1. Thanks Nigel. I think that the party without Bob will be less effective – I think Christine Milne will rub the Australian public up the wrong way, with her abrasive manner and judgemental way of speaking – don’t get me wrong – I think she is very passionate but given how so many people find Julia hard to take, being a strong female with a tough as nails way of speaking etc., I can just see what Christine is going to cop. Bob was such a reasonable and persuasive speaker – one of a kind, and even his opposition respected him. I think having a charasmatic leader can make all the difference to the Australian public, unfortunately – as there are few to be found – rather than the actual policies. I really think our kids need to be better educated in our system of government – how many Australians really understand how it all works eg., that the public doesn’t actually elect a leader, that the party does that! The USA may have what seems to us to be a strange system of governance but at least they learn about it at school.

  3. Too many species are threathened by the onslaught of technology and encroaching construction for expanding populations. It is a struggle to keep them safe and no one easy answer. Thought provoking post. Thank You!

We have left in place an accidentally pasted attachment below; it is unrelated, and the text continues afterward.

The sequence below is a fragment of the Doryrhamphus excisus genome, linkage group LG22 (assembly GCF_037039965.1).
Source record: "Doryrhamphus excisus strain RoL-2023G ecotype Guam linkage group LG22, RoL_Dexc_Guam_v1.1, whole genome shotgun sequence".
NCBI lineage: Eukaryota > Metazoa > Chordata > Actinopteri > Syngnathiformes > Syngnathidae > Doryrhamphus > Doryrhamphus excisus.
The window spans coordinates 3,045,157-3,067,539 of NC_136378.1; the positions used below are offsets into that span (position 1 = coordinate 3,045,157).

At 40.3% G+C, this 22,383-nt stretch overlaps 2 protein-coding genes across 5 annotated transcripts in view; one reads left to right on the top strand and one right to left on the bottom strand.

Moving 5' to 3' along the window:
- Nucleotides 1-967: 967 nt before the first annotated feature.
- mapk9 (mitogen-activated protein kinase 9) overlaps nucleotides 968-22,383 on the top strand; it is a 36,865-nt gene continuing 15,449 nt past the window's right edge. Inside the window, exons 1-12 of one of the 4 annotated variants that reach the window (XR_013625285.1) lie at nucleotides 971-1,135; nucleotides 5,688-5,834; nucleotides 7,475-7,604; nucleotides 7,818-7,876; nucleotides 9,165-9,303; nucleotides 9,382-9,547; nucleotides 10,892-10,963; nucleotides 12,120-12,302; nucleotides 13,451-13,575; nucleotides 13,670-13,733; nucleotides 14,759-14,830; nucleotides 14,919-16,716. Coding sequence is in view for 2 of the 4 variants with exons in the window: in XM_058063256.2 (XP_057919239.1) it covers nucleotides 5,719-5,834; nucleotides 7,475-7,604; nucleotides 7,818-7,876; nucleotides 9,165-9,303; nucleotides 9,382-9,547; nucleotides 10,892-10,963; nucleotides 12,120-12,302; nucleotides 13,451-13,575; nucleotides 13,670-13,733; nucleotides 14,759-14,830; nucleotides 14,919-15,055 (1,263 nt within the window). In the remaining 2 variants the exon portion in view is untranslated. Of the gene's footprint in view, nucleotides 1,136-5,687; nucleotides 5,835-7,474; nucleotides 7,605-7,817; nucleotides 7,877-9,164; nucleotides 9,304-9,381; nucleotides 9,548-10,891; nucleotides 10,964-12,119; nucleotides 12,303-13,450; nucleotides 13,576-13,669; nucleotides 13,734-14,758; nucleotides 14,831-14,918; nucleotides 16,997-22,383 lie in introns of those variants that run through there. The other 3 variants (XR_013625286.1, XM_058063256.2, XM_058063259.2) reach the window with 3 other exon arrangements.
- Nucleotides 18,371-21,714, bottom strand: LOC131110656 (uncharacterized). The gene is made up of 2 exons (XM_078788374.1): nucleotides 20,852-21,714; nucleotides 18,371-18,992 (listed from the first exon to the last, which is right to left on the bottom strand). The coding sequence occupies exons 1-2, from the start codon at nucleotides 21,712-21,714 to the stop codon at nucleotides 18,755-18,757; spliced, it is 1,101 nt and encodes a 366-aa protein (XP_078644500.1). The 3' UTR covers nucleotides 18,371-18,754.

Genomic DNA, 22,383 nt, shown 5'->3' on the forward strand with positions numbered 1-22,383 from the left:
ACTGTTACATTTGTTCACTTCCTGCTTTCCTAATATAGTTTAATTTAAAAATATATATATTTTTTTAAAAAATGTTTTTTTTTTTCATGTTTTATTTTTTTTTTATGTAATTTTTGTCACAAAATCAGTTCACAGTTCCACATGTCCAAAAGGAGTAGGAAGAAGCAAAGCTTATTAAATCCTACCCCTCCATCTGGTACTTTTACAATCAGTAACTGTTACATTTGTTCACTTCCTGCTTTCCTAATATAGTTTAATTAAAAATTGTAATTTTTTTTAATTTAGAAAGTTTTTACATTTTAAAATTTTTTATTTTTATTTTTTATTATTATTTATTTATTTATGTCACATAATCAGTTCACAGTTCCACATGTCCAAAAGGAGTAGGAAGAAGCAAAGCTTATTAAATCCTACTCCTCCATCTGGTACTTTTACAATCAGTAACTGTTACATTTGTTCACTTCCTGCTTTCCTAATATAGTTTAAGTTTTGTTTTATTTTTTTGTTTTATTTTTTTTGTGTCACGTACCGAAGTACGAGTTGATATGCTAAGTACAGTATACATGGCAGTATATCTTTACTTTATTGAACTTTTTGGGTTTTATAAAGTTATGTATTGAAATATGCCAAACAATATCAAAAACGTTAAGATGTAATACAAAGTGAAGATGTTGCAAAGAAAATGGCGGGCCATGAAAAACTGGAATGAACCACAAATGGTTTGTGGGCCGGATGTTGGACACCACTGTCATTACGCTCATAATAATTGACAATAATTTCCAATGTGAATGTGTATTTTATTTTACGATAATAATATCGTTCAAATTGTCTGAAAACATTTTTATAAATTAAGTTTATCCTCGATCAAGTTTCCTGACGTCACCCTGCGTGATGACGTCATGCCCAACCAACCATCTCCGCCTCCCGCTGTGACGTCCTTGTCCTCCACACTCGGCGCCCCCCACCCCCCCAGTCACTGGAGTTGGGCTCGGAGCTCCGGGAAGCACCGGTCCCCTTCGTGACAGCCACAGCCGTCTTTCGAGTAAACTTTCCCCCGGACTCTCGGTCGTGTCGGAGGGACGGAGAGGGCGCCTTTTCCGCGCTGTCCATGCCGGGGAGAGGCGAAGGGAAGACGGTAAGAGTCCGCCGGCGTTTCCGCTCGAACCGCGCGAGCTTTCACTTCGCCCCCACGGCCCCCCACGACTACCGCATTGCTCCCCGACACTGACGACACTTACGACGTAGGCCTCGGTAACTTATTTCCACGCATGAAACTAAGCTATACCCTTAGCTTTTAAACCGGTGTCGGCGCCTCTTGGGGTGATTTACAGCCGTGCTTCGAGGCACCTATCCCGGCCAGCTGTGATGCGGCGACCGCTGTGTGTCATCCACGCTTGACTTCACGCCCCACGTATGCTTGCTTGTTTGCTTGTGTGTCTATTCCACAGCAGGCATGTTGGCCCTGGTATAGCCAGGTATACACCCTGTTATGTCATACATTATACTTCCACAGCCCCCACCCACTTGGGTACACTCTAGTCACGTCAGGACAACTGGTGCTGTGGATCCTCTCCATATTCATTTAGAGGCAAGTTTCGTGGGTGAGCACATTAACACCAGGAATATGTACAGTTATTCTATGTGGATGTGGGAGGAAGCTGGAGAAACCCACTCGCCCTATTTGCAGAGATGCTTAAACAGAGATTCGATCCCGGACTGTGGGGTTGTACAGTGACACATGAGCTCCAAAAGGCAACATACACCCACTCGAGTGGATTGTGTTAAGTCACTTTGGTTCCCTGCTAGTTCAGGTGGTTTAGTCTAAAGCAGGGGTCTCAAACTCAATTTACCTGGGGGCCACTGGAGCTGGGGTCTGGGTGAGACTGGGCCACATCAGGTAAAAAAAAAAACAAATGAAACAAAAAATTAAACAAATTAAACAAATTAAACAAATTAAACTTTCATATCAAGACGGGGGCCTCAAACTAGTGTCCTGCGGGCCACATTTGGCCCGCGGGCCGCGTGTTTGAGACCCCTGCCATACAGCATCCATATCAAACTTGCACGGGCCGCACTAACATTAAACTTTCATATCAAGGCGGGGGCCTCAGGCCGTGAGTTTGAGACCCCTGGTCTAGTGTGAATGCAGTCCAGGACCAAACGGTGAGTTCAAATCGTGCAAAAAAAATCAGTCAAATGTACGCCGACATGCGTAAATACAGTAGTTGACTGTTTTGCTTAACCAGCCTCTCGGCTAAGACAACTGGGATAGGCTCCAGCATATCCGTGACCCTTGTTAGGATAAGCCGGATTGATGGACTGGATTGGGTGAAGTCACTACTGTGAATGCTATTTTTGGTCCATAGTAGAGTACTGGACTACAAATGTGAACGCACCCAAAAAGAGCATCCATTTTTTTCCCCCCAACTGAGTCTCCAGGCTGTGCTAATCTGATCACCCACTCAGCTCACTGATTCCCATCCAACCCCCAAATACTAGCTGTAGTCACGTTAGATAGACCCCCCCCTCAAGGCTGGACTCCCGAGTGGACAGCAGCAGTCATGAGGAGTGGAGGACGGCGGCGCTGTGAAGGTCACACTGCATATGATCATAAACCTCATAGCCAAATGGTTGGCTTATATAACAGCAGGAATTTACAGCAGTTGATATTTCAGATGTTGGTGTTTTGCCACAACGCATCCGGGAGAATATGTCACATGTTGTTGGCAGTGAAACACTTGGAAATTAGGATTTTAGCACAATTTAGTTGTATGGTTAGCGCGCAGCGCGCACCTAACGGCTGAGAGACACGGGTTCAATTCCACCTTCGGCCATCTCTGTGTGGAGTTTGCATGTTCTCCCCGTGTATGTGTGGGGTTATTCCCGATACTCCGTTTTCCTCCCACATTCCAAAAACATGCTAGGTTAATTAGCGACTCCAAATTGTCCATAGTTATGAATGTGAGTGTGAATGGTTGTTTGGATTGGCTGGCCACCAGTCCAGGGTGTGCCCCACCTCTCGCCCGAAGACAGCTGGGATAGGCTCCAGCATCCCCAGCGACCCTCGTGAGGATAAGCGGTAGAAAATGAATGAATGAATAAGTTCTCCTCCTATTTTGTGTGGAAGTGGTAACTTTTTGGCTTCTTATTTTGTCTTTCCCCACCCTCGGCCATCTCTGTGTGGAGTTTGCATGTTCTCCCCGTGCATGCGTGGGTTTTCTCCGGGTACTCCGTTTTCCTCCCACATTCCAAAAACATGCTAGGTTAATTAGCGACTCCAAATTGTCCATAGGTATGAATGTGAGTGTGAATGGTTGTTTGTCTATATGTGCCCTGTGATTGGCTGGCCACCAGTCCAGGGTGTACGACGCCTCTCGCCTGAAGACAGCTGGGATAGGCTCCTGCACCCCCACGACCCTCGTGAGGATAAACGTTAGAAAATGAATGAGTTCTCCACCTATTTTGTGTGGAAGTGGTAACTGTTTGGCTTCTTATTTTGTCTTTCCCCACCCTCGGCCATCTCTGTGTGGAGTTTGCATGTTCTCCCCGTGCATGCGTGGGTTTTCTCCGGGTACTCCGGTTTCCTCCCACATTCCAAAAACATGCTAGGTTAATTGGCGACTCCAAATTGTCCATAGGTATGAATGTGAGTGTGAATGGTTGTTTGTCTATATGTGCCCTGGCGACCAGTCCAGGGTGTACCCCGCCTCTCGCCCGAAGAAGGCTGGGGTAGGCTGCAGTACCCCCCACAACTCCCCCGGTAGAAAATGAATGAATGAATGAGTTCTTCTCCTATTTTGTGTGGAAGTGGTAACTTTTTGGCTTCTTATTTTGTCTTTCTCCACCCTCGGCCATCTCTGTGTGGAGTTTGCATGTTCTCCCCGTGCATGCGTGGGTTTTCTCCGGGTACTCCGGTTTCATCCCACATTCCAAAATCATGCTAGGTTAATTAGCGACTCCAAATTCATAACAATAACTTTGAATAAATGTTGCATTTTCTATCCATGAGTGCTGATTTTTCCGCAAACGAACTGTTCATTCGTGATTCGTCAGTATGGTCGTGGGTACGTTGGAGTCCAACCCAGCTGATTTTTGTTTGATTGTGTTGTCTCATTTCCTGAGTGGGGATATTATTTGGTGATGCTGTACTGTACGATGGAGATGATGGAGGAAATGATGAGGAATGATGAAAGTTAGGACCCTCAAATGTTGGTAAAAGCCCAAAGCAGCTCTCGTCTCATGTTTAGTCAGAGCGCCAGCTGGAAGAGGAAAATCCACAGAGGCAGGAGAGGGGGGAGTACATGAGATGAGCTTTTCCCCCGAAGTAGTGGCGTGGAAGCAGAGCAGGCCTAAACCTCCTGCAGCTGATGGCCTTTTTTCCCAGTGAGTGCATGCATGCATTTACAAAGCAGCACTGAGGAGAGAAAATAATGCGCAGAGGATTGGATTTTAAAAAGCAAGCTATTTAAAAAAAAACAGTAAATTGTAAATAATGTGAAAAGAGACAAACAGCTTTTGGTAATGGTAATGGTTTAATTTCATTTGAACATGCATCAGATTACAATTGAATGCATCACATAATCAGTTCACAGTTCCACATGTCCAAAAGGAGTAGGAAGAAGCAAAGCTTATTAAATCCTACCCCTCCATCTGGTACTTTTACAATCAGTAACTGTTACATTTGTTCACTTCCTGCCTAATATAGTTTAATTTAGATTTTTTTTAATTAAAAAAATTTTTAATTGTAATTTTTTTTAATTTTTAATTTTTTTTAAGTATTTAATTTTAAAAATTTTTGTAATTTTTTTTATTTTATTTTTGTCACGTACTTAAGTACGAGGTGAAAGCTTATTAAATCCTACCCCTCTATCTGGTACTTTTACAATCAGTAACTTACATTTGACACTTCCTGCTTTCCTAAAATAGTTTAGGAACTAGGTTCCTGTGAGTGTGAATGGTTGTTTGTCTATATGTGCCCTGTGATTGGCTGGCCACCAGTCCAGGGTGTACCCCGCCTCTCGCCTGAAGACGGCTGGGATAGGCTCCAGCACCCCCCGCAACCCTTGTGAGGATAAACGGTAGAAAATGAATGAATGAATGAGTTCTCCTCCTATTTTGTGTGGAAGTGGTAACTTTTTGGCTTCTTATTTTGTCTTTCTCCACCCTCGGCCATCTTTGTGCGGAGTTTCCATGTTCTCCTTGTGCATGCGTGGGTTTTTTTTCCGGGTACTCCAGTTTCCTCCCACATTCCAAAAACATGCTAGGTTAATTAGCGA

1. I agree and I fear nothing will change if ‘progress, whatever the cost’ is the goal of countries around the world. We need some radical rethinking – but people hate change and that could be the problem – humans need to adapt to this rapidly changing world and maybe we just don’t have the capacity or aren’t as smart as we seem to think we are. Positive thinking just won’t cut the mustard with these problems – we need real leadership, massive grassroots action, and an educated public who have greater faith in science rather than relying on pseudoscience (and billionaire business people with vested interests in coal and oil need to take a good hard look at their hollow victories because they will have to live on this planet along with the rest of us – though they’re the sort of people who would stuff up the world for their own gain and then escape to colonise another planet with the select few who can afford to ‘migrate’. I’m ranting now – haha – sorry Renee 🙂